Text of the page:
Mexico and Compilers

Sunset from the Condo!

Being in Mexico
I was in Mexico for spring break and it was awesome! We swam in the ocean, ate a lot of great food, and me a lot of really cool Mexican people. However, most of the time, it was difficult for me to communicate with them. My girlfriend, who has much more practice speaking Spanish, did most of the communicating, but I’ve been practicing with Duo Lingo for the past couple months, so I was able to understand almost everything, but couldn’t quite pull off an entire conversation. Either way, being able to communicate or at least being able to understand someone else is amazing, and learning another language highlights that feat of evolution.

Fruit Stand
Ordering fresh sandia!

Learning a new language
Learning a new language might be the most difficult thing I’ve ever done. Trying to reorder sentences is especially difficult. It’s really easy to use words, but to create sentences of different structure in a different language with words you’re hardly familiar with is nearly impossible without a lot of practice. Either way I’m stoked to continue practicing and learning (If any one wants to practice Spanish with me let me know!) All of this language thinking really made me want to draw parallels to the computer science world!

How compilers are like the brain translating.
Computers are just layers of abstraction, taking logic created at a lower level to build upon using instructions of higher orders of complexity. The logic gate is a lot like something existing at all. Now if we can get this thing to exist in a way we can tell it to take shape as anything we want, as long as we have enough power to control, conceive, and destroy an object it might as well actually exist. Again, it just takes a single thing existing to generate this amazing virtual object. Okay, I love this stuff… Back to languages, if this object can communicate with other similar objects it’s a lot like a language that we both understand, or a standardized protocol. But, if we are trying to communicate between two objects of different languages it’s a lot like compilation. (I just had my first day in a Compilers course taught by Prof. LeBlanc at SU) Compilers are a lot like the brain translating Spanish to English! Marking phrases, recognizing syntax and phrases, and parsing could be seen as functions of the brain. That is amazing.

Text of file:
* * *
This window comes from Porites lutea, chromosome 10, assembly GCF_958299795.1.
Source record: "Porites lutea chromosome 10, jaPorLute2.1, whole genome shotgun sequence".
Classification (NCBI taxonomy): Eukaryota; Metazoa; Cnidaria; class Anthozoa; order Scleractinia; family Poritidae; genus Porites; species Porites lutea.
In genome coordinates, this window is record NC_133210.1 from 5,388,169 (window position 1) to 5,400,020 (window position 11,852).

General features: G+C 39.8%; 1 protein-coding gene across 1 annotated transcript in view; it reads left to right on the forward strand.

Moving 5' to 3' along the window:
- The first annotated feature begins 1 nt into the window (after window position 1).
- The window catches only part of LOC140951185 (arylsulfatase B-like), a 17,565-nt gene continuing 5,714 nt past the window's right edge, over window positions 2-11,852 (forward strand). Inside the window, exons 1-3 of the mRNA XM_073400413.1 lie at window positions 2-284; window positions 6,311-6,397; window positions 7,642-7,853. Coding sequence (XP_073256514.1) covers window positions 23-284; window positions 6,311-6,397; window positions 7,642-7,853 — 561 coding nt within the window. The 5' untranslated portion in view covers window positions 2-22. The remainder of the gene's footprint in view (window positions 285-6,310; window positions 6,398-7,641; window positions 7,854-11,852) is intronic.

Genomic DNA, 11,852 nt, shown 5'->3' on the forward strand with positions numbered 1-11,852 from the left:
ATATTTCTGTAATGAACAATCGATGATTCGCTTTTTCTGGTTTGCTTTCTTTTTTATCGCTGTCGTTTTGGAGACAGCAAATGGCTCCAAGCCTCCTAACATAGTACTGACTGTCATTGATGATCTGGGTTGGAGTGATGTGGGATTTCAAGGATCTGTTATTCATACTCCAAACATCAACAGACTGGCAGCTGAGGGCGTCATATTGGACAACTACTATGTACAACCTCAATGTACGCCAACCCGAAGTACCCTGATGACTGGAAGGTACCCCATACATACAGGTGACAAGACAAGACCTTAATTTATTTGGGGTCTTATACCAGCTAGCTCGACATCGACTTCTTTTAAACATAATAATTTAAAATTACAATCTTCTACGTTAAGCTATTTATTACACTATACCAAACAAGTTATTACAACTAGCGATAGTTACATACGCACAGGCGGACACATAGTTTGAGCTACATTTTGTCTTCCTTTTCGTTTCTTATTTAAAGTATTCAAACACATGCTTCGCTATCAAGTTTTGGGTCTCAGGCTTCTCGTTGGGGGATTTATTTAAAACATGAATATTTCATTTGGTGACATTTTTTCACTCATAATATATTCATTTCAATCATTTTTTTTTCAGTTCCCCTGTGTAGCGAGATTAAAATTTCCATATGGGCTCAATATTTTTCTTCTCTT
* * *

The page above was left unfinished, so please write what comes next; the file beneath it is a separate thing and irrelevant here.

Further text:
Language is amazing. I’m excited to learn more about compilation.

Mount St. Helens from the plane. (Can you see the dome?)

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